This essay was published in The Good Life in Asia’s Digital 21st Century. Hacked Matter looked at the smart hardware on display in the Shenzhen Maker Faire and on the Street of Shenzhen in 2015.
The street finds its own uses for things.
--- William Gibson (Burning Chrome)
In June 2015, Shenzhen hosted its second featured Maker Faire, bringing DIY (do it yourself) makers from all over the world to the manufacturing hub in the South of China. On display were an assortment of enticing gadgets showcasing the latest experiments in the Internet of Things: drones the size of one’s hand ew above the heads of tens of thousands of visitors, while transformer-like robots marched through the rows of booths sponsored by Intel, Microsoft, Qualcomm, Foxconn, Arduino, and many more. At the opening ceremony, two key gures of the global maker movement Dale Dougherty, founder of the Maker Faire, and Eric Pan, CEO of Seeed Studio (“Seeed Studio,” 2015), shook hands with the Shenzhen mayor, who announced Shenzhen’s commitment to play a central role in what China’s national government calls “mass making” 众创, (a national government policy that promotes entrepreneurship and innovation by funding makerspaces in universities, middle schools, factories, and corporations). The Shenzhen Maker Faire in June symbolized a unique moment for the young city. Until recently, most people knew Shenzhen (if they knew it at all) as a place, where ideas generated elsewhere are simply executed. Today, Shenzhen is celebrated as the “Silicon Valley for Hardware” (Stevens, 2015) and large corporations, investors, and hobbyist makers ock to the city to follow its hype and promise: ‘if you can imagine it, you can make it in Shenzhen.’ (Stevens, 2015)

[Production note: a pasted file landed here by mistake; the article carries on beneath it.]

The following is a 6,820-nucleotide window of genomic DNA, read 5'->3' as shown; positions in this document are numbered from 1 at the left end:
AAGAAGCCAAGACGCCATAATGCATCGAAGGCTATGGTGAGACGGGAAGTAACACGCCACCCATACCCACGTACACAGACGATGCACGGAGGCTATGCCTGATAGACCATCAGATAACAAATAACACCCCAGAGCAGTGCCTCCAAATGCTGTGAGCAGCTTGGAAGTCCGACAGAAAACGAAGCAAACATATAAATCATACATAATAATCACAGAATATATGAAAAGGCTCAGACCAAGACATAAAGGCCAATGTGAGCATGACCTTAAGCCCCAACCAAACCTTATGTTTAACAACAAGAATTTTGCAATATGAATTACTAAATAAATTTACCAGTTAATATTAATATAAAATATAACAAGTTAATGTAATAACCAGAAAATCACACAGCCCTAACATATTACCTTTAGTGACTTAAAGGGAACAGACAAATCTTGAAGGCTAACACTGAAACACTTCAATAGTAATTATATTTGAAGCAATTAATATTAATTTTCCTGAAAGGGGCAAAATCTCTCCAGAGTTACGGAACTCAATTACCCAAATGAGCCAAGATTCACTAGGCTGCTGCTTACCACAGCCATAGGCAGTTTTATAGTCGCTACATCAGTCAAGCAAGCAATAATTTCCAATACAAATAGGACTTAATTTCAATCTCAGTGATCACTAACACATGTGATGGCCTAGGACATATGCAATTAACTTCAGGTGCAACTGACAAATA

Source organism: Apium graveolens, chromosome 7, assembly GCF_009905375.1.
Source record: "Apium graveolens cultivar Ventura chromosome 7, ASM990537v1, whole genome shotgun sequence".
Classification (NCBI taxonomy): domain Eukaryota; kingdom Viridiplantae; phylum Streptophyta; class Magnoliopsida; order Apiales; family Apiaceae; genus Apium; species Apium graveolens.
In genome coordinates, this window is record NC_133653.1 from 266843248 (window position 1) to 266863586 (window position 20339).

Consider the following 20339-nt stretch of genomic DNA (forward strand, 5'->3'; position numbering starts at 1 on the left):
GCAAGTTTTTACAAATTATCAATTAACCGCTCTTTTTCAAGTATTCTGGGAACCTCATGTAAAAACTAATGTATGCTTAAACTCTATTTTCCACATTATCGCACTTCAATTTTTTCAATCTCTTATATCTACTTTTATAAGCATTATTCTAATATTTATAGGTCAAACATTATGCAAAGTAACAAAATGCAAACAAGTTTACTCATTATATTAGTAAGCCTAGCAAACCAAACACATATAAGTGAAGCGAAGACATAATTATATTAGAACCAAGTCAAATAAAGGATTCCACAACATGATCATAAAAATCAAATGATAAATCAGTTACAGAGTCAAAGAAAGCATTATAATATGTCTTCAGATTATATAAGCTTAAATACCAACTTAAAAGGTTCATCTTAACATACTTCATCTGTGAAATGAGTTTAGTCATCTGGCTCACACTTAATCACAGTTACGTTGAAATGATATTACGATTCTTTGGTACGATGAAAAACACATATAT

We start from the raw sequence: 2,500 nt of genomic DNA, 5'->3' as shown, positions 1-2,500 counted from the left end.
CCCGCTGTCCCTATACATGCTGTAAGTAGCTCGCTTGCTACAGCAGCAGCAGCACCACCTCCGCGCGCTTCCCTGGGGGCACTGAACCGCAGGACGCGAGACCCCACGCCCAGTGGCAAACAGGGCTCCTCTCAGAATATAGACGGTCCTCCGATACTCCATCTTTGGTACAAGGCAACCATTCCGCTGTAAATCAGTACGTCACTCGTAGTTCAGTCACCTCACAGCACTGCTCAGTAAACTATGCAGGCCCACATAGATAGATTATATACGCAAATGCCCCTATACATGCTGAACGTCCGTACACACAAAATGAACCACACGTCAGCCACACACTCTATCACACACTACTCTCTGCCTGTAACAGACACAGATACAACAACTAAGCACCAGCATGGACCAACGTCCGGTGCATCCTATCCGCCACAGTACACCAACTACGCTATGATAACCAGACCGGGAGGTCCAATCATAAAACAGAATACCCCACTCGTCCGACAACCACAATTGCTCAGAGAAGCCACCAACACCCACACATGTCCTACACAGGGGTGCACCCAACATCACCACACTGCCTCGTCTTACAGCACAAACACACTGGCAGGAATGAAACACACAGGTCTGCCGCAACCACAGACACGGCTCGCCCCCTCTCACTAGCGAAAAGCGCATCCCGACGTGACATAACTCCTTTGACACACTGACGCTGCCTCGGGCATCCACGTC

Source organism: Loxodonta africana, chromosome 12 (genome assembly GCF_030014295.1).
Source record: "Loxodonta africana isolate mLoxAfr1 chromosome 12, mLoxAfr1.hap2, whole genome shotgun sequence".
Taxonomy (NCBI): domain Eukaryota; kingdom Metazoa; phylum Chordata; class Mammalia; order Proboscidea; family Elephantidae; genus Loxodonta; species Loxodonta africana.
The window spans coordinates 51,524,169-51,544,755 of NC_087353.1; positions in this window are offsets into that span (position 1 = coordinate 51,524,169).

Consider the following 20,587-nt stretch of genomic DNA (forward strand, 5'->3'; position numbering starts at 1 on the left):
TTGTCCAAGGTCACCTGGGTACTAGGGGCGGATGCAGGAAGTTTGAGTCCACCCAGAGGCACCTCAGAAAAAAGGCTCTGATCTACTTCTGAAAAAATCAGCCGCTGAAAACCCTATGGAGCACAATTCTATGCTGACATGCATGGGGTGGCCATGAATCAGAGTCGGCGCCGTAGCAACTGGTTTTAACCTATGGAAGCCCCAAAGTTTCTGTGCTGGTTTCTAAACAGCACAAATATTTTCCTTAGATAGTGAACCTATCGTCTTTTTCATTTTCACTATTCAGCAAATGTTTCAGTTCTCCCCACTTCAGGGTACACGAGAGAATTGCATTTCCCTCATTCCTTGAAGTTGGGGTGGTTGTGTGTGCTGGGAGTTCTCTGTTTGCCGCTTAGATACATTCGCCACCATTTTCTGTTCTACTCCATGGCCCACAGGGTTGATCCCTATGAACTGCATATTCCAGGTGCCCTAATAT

Yet, despite its ambitions to insert itself into the glossy world of high-end design, Shenzhen is a cyberpunk city. Alongside the slick formality of corporate events, there is a thriving, vibrant, culture of the street. This is especially vivid in the city’s famous chen zhong cun (urban villages) - informal neighborhoods where open air restaurants, sh and fruit vendors share their narrow spaces with pool halls, repair workshops, and mahjong rooms that spill out onto open lanes. Shenzhen’s animated street culture seeps its way to every corner of the metropolis, as seen, for example in the jiaozi (dumpling) stands that are set up on weekday mornings just outside the slick glass surface of Shenzhen’s expanding landscape of luxury hotels, corporate buildings, and exhibition centers.